This week in Host’s “Women in Maritime” series, we’re featuring Process Manager Lindsay Hrones, who works at our Norfolk, VA headquarters.

After taking one elective on international shipping at Old Dominion University, Lindsay made the decision to switch her degree from criminal justice to maritime and supply chain management. “I’m still fascinated by how the maritime supply chain is such a driving force in the world economy,” she says. “It’s meaningful work. The range of opportunities makes for a very flexible and exciting career path.”

After graduating, Lindsay was hired as a boarding agent at Host in January 2013. “Becoming a boarding agent was very overwhelming,” she says. “It was like learning a whole new language and everything was urgent.” With the guidance of a very hands-on manager and a supportive team, she says one lucky day, it all just clicked.

Lindsay moved to Texas in early 2014, where she worked in the Gulf and was promoted to Operations Manager later that year, overseeing Host’s bustling Houston office. “Houston is a huge maritime hub and a has a more diverse set of trades than I handled on the East Coast,” she explains. “As our business grew, I helped develop solutions for new business.”

In February of this year, she took on her current position of Process Manager, working with different departments to develop and implement new processes that improve our service and efficiency. “There’s more technology available every day,” she explains. “I’m finding ways for agents to do their jobs more easily while contributing to the overall goals of Host. That’s special to me, because I know how hard their jobs are.”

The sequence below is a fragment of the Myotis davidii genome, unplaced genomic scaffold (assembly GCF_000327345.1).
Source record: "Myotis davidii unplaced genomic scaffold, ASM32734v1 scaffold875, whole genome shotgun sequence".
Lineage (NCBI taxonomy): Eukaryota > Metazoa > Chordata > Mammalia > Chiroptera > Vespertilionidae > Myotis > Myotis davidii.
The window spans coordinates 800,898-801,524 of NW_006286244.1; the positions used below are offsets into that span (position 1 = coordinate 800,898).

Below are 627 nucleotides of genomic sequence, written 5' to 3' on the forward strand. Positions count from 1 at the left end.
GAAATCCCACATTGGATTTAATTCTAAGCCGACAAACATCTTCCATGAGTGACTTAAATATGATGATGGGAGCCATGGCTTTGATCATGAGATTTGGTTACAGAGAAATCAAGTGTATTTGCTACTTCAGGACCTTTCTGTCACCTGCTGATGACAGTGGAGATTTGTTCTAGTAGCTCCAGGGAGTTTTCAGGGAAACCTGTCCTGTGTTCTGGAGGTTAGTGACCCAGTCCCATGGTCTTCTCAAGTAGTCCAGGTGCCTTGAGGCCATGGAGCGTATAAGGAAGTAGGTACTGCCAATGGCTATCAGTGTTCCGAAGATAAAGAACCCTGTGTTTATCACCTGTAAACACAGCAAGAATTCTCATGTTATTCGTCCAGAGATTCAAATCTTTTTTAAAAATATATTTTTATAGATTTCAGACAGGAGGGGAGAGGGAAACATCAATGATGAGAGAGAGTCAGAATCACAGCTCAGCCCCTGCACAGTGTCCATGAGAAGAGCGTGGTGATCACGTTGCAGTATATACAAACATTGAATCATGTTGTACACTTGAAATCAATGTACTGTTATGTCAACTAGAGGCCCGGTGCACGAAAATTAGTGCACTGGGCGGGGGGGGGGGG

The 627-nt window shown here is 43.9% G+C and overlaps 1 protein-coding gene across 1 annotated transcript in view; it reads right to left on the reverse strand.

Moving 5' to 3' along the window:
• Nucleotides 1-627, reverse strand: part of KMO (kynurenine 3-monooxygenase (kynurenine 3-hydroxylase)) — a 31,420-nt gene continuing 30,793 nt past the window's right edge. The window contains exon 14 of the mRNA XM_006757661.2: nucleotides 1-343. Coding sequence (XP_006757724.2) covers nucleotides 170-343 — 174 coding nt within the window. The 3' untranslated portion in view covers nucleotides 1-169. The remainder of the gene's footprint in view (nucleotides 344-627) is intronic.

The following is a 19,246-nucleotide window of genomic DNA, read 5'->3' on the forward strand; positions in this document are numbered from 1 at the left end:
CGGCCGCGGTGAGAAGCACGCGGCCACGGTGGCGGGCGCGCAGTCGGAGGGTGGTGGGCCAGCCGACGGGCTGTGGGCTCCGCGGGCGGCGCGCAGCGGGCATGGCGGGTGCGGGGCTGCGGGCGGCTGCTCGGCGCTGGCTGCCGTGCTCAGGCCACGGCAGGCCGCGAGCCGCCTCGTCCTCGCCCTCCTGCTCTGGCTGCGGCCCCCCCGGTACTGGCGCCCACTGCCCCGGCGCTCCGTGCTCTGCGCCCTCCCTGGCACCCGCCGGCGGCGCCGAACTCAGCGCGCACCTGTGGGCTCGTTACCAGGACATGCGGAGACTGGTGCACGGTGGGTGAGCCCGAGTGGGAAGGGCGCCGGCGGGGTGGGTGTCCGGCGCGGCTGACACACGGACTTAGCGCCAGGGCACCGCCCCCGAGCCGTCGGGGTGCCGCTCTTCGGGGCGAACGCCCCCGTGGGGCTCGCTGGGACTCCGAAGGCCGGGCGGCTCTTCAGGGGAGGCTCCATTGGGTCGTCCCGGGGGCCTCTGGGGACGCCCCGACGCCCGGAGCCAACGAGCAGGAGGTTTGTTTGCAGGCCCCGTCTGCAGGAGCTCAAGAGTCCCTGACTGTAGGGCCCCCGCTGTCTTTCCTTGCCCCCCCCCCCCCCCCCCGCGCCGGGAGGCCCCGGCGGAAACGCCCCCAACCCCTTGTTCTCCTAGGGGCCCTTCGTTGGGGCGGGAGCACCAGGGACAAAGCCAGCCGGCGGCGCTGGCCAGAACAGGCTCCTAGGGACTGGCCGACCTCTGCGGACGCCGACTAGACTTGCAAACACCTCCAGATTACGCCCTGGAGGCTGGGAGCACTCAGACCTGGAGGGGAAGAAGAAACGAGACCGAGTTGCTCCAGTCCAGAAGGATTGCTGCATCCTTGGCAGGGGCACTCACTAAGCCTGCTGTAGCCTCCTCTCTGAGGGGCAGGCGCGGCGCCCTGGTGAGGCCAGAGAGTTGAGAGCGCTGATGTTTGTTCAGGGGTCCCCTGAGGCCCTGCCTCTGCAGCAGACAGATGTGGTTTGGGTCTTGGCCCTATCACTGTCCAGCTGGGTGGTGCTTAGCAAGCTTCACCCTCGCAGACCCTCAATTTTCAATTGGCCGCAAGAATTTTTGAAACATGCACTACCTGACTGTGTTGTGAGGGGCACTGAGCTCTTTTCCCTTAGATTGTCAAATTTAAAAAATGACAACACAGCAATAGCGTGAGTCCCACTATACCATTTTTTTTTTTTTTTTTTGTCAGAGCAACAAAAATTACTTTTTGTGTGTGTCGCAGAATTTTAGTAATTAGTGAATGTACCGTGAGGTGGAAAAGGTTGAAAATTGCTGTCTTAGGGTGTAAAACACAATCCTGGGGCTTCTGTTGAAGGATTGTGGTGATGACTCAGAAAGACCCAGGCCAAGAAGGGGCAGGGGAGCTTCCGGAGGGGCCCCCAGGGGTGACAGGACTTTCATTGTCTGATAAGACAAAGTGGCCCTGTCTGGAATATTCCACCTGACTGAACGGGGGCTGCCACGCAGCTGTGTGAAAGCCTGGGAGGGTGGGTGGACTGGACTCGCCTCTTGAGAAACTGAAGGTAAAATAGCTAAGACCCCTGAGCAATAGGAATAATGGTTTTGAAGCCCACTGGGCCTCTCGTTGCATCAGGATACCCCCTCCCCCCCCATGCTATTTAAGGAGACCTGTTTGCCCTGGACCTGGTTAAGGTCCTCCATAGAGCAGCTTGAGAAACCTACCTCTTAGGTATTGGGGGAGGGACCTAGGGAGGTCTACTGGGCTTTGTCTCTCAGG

She says her role requires a high level of analytical thinking skills, a drive to find solutions, and the ability to communicate effectively.

Her favorite thing about Host is that the company isn’t afraid to break the mold. “We have an incredible set of people challenging the norms, and I’m happy to be a part of it,” she says.

Her advice to other women considering a career in maritime: “Go for it. Here’s a little secret: In this industry, hardly anyone knows what they’re doing when they first start. There is no mastery in the maritime industry – you’re learning every day. It’s a pretty level playing field, and being a woman was never the challenge. It’s all experience-based, but if you have grit and you show a talent for it, the industry will propel you forward and open up paths you might not have known existed.”